I can almost hear her chortle “Tee Hee! Look at me!”

See you at the V&A!

 
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Posted by on April 10, 2015 in Exploring

 

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Judith Intaglio

Yin and yang.  Convex and concave. Stalagmite and stalagtite. And today … cameo and intaglio.

In the carving of gemstones, cameo means carving a raised image or relief while carving in intaglio means engraving into the surface of the stone. The art of gemstone carving was known in ancient Greece and Rome and revived in Renaissance Italy.  During that revival, connoisseurs formed vast collections of engraved semi-precious gemstones, especially various types of onyx and agate.

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Unknown artist, “Judith with the head of Holofernes,” ca. 1500, Intaglio banded agate, 4.3 x 3.3 cm, Victoria and Albert Museum, London, UK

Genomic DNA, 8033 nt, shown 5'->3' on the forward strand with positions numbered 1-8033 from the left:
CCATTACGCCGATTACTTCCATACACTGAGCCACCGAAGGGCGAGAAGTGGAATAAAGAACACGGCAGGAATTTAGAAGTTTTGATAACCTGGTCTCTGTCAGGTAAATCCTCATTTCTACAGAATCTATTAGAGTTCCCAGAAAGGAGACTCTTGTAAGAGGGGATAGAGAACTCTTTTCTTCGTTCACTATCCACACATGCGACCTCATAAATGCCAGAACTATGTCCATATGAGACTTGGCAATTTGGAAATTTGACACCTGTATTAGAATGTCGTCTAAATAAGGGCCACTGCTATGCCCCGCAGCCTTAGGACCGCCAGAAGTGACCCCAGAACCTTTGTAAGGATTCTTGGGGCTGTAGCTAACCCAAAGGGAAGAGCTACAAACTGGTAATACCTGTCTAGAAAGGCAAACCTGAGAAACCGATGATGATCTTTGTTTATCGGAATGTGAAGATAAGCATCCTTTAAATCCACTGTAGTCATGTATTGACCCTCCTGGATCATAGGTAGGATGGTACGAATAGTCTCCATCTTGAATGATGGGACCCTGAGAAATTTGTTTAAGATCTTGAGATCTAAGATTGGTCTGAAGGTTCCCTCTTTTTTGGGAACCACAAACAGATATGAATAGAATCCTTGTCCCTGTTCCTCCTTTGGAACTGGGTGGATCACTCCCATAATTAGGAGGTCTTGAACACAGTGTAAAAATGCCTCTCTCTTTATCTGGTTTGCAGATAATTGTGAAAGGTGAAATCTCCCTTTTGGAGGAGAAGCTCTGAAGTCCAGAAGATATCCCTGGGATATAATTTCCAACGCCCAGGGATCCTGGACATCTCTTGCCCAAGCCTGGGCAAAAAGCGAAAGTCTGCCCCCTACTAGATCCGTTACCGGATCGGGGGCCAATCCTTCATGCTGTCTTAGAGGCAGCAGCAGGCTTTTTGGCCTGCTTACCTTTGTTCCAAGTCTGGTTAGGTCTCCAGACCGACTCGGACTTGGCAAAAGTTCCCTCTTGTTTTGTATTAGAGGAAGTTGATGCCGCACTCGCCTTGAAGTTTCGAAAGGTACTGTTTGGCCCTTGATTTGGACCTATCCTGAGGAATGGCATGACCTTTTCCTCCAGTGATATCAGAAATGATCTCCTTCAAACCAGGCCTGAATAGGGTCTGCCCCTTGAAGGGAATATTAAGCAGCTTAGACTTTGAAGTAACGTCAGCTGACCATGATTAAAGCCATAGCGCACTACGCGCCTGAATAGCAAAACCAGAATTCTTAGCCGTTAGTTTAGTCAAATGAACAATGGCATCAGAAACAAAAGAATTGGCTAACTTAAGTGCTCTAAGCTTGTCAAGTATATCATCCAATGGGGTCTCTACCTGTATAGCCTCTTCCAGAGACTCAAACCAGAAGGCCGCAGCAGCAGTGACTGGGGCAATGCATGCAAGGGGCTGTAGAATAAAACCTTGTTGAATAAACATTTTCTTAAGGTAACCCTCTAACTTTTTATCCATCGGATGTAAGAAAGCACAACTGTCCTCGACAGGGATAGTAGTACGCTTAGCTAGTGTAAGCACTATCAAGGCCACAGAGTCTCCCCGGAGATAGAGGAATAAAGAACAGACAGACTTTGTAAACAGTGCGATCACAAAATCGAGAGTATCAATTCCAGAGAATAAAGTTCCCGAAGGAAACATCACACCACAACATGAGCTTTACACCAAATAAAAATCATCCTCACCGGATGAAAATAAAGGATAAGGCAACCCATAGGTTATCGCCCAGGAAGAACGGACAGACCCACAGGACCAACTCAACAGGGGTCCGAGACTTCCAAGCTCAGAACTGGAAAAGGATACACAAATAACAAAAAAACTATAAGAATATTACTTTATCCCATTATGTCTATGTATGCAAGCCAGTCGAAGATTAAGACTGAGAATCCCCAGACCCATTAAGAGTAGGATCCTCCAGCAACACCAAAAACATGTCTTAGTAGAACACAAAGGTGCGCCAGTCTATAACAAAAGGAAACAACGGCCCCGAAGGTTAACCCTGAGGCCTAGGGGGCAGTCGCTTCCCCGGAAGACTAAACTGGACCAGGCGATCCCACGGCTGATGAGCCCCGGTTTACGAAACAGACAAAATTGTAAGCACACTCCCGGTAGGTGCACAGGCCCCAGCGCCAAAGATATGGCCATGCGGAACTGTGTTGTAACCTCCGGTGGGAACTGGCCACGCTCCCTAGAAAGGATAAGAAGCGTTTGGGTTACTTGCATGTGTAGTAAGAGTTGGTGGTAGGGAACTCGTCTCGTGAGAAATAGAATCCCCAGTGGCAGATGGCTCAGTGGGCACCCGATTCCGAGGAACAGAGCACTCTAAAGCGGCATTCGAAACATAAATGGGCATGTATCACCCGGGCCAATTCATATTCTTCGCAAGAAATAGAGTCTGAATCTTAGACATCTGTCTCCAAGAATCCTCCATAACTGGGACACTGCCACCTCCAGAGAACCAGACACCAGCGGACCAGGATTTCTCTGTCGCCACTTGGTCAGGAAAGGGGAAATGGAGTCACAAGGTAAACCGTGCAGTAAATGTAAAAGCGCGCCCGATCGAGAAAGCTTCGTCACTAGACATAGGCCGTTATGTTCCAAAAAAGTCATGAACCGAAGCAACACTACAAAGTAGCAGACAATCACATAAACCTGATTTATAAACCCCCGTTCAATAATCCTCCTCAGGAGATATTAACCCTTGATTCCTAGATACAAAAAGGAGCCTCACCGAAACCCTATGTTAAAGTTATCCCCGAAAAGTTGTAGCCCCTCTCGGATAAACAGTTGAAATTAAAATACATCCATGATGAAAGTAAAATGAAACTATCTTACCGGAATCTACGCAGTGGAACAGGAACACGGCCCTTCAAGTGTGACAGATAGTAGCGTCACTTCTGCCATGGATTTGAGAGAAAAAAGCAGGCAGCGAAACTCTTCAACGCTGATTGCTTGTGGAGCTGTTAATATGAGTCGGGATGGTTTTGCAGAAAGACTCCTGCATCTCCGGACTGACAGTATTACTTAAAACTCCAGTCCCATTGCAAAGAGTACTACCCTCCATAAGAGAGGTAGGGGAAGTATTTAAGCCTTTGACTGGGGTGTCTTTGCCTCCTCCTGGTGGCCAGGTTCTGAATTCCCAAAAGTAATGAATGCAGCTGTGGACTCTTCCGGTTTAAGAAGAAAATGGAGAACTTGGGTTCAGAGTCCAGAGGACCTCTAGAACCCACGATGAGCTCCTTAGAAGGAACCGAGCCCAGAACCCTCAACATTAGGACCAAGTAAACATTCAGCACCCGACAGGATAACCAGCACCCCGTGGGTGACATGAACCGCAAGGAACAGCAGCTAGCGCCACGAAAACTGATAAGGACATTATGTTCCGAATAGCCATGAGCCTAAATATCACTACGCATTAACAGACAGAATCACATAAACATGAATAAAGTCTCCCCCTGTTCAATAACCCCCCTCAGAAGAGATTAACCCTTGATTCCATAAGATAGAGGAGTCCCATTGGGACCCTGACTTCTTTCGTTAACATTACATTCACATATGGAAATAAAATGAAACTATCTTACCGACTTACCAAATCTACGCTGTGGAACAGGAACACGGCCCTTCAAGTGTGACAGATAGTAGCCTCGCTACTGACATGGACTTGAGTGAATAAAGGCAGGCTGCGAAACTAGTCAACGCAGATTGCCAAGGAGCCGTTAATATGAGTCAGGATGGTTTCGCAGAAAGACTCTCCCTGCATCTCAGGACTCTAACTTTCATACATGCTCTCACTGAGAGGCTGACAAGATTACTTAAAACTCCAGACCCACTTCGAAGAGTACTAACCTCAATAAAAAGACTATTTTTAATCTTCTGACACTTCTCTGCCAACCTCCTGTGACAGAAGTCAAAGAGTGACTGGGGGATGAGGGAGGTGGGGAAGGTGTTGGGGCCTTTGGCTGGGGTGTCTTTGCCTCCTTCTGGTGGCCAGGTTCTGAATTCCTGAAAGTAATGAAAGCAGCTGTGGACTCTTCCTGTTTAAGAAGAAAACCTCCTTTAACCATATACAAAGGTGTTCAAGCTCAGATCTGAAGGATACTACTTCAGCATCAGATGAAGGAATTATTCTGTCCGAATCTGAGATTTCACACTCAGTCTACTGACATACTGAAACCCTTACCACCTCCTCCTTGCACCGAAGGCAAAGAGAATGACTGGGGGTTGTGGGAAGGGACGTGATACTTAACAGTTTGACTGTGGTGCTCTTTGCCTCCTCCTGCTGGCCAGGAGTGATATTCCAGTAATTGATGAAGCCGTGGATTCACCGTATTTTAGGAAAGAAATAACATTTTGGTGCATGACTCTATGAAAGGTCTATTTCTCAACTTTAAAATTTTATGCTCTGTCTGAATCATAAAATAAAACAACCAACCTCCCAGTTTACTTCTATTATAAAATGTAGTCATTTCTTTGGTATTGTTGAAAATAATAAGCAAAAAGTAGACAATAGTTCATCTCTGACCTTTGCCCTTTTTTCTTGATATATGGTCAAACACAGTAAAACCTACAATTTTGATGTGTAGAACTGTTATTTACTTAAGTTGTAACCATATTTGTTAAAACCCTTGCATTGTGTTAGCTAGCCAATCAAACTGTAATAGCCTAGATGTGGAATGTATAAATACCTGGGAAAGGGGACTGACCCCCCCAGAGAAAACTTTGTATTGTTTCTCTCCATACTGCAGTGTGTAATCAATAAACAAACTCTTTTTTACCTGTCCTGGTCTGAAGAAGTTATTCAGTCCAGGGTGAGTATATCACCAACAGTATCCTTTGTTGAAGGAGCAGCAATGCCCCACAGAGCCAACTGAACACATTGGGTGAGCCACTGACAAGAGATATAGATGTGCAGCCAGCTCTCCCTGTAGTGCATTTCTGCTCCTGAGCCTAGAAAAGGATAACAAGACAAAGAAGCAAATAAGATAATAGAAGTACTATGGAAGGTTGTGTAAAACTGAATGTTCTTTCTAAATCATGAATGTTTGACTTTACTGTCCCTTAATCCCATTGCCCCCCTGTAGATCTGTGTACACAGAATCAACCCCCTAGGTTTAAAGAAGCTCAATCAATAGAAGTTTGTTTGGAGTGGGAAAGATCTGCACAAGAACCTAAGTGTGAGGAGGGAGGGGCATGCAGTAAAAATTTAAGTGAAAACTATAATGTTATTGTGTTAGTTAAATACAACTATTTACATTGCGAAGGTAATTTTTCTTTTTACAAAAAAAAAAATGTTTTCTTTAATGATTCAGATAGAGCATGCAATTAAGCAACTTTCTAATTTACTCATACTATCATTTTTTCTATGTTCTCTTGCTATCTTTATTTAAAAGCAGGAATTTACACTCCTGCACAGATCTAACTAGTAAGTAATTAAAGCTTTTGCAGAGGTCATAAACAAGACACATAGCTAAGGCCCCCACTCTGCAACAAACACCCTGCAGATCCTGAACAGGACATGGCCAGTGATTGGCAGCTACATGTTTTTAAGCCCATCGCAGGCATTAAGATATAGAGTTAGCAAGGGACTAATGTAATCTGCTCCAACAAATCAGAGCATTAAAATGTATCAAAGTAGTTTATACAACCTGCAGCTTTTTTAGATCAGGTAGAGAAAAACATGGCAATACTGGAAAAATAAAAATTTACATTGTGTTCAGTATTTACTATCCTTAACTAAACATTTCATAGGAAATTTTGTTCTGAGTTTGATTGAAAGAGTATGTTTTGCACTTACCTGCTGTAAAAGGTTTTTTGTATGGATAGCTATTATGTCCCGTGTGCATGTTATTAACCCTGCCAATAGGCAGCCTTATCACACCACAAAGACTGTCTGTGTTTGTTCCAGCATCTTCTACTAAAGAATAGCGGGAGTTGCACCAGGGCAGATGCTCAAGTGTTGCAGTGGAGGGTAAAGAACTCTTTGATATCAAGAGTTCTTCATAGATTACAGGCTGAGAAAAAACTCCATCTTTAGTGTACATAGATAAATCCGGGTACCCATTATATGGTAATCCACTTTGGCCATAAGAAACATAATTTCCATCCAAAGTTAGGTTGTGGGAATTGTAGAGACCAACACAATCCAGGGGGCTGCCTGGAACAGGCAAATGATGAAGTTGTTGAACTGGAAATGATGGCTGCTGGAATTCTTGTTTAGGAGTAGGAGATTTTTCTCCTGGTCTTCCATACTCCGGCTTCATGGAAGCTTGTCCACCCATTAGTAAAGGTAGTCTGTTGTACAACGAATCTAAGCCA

This appears to be a very small intaglio carving of Judith holding Holofernes’ head.  For some reason, it reminds me of pogs — which then makes me wonder why I remember pogs AT ALL!  Which then reminds me that fads have been around since the beginning of time, that artifacts of our passing fancies still remain — and that someday I may be looking at a pog in the museum case.

It has probably already happened somewhere.

See you at the V&A!

 
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Posted by on April 9, 2015 in Exploring

 

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Judith dishes it out

As long as we are talking about maiolica, there’s more!

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Workshop in Faenza IT, Dish depicting Judith with the head of Holofernes, ca. 1535, Tin-glazed earthenware, 26 cm diameter, Victoria and Albert Museum, London, UK